LONDON (Reuters) - Computer programs can be taught to select between brain scans of healthy young people and scans showing adolescents who are at higher risk of developing mental disorders such as anxiety and depression, scientists said Thursday.
In a study in the Public Library of Science (PLoS) ONE journal, British researchers said their findings suggest it may be possible to design programs to predict which at-risk adolescents will go on to have psychiatric problems, giving doctors more time to intervene before illnesses set in.
“Combining machine learning and neuroimaging, we have a technique which shows enormous potential to help us identify which adolescents are at true risk of developing anxiety and mood disorders, especially where there is limited clinical or genetic information,” said Janaina Mourao-Miranda of University College London, who led the study.
Depression and other psychiatric disorders are a major cause of death, disability and economic burden worldwide. The World Health Organization predicts that by 2020, depression alone will be the second leading contributor to the global burden of disease across all ages.
Two studies published late last year found that up to 40 percent of Europeans suffer from mental and neurological illnesses each year, and the annual cost of brain disorders is almost 800 billion euros.
But experts think that being able to diagnose potential problems earlier, and intervene to help at-risk young people, could significantly reduce the damage caused by psychiatric disorders and help ward off serious or recurrent illness.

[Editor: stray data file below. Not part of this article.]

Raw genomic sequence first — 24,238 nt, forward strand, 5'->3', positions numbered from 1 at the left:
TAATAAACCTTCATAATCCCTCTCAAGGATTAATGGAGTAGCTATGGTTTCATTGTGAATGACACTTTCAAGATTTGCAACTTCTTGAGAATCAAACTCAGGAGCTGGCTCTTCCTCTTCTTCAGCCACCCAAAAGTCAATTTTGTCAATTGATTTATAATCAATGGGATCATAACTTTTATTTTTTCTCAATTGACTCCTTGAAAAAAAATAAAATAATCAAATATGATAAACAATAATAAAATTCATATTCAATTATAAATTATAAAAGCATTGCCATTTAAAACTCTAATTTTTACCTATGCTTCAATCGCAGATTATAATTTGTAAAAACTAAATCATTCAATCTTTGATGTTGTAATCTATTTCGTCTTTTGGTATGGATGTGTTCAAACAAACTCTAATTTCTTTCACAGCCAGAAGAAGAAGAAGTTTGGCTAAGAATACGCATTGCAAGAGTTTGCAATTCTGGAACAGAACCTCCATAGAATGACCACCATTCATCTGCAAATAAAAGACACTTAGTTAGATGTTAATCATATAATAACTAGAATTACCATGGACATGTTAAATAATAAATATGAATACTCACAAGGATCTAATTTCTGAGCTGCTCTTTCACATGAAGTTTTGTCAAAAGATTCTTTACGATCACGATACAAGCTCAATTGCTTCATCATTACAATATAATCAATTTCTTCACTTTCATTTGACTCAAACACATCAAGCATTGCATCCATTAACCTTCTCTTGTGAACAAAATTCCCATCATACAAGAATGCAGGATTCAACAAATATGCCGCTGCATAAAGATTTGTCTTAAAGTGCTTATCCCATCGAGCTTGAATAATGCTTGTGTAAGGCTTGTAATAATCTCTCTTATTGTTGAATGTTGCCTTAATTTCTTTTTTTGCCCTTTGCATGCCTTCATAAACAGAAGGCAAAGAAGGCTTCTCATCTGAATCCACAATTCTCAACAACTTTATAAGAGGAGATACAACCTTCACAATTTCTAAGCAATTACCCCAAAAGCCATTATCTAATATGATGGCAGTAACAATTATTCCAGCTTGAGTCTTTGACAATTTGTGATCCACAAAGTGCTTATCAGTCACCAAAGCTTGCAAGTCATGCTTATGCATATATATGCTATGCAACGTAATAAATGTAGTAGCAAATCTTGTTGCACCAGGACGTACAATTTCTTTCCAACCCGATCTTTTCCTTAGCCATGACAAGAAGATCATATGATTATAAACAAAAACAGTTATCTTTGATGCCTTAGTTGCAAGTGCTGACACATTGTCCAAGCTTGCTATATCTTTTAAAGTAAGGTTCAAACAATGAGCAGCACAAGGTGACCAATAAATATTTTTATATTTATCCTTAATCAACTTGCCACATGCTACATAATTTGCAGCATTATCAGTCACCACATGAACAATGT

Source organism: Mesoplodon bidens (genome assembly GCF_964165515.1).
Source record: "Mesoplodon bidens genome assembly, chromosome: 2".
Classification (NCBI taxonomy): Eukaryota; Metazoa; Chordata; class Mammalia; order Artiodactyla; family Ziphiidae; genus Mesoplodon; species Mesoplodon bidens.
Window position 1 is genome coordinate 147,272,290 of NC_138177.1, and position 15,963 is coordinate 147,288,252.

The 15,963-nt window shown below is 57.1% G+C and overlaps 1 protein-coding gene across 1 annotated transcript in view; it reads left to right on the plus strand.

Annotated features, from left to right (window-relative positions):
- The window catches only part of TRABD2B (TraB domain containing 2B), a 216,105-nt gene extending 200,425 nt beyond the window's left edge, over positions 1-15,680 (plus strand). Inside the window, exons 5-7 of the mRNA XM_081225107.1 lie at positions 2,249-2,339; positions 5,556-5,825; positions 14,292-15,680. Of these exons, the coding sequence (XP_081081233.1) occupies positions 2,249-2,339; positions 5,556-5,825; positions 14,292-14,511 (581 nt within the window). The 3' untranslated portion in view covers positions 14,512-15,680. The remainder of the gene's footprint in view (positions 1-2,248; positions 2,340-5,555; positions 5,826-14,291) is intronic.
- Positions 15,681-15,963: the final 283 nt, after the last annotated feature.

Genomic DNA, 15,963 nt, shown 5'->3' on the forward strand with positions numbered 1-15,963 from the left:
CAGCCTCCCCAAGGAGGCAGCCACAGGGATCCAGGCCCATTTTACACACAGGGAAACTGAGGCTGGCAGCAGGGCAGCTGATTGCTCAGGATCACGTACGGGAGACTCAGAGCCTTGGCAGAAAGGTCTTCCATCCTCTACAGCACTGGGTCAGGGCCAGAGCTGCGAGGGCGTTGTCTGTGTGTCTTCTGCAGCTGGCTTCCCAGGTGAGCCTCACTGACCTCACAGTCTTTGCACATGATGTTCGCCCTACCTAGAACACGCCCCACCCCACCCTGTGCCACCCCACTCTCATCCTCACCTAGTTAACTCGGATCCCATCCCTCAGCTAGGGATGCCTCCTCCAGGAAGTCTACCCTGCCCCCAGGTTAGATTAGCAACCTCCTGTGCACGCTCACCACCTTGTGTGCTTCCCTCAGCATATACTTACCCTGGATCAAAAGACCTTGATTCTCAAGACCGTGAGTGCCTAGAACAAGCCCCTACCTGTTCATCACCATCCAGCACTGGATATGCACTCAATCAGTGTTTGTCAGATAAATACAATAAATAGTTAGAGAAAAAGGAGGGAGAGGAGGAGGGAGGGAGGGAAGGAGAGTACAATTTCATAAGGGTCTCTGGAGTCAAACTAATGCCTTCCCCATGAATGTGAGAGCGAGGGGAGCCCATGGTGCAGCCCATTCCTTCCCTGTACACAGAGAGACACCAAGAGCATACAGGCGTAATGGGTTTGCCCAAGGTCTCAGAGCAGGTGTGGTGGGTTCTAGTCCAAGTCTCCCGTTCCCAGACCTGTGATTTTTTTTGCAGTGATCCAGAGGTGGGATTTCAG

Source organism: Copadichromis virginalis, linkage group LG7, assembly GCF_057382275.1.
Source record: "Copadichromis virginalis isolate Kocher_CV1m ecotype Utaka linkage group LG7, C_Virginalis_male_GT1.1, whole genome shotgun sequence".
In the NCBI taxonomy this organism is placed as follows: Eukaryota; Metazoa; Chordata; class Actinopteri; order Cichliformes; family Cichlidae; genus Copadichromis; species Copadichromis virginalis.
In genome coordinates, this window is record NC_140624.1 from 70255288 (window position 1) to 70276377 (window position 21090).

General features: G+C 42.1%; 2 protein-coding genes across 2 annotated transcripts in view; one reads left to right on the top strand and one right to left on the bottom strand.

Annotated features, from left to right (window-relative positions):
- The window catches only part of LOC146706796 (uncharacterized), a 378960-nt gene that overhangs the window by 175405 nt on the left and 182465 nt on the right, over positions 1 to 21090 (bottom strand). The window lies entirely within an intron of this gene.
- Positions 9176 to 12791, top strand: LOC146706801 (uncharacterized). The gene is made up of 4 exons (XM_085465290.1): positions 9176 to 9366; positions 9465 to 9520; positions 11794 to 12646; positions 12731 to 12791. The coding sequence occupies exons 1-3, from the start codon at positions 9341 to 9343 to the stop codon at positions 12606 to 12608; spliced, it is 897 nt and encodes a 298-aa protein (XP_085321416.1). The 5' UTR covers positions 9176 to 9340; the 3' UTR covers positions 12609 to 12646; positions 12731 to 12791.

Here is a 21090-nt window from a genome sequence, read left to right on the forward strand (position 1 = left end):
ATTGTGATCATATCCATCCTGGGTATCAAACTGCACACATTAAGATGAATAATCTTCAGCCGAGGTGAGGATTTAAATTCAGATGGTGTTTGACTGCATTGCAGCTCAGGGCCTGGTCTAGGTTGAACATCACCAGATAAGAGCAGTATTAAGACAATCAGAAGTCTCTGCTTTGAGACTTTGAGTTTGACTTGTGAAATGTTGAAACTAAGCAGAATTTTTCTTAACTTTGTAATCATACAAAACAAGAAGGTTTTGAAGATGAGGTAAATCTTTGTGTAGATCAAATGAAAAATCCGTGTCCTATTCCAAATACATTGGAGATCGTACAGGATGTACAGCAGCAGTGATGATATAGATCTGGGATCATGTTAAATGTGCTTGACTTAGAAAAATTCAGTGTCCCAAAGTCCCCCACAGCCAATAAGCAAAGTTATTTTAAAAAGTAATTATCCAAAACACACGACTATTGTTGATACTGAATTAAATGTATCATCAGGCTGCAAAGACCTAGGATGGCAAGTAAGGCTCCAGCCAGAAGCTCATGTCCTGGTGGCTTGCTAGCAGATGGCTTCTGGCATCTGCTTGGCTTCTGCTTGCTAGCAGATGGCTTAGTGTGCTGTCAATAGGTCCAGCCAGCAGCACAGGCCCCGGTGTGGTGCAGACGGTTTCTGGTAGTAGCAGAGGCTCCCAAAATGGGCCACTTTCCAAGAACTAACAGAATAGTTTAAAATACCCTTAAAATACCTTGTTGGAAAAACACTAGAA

As yet there are no known biological measures, or biomarkers, that can predict future psychiatric disorders and even genetic screening can’t accurately predict individual psychiatric risk, the researchers explained in their study.
A family history of bipolar disorder, for example, confers a 10 percent risk of future bipolar disorder, but also a 10 to 25 percent risk of conditions like attention deficit hyperactivity disorder (ADHD), major depression and anxiety disorders and it is impossible to say which, if any, is more likely.
Mourao-Miranda’s team took 16 healthy adolescents who each had a parent with bipolar disorder, and 16 whose parents had no history of psychiatric illness, and scanned their brains with a functional magnetic resonance imaging (fMRI) scanner while they performed a specially designed emotional test.
The researchers then used a computer program capable of machine learning to predict the probability that an individual belonged to either the low-risk or at-risk group and found it was accurate in three out of four cases.
The researchers also found the computer program predicted significantly higher risk probabilities for young people who were found in follow-up to have developed psychiatric disorders than for those who remained healthy at follow-up.
Mary Phillips of Pittsburgh University in the United States, who also worked on the study, said since most mental disorders begin in adolescence or early adulthood, early detection and treatment could delay or even prevent future illness.
“Anxiety and mood disorders can have a devastating effect,” she said in a statement. “If we are able to identify those individuals at greatest risk early-on, we can offer early and appropriate interventions to delay, or even prevent, onset of these terrible conditions.”
Reporting by Kate Kelland, editing by Paul Casciato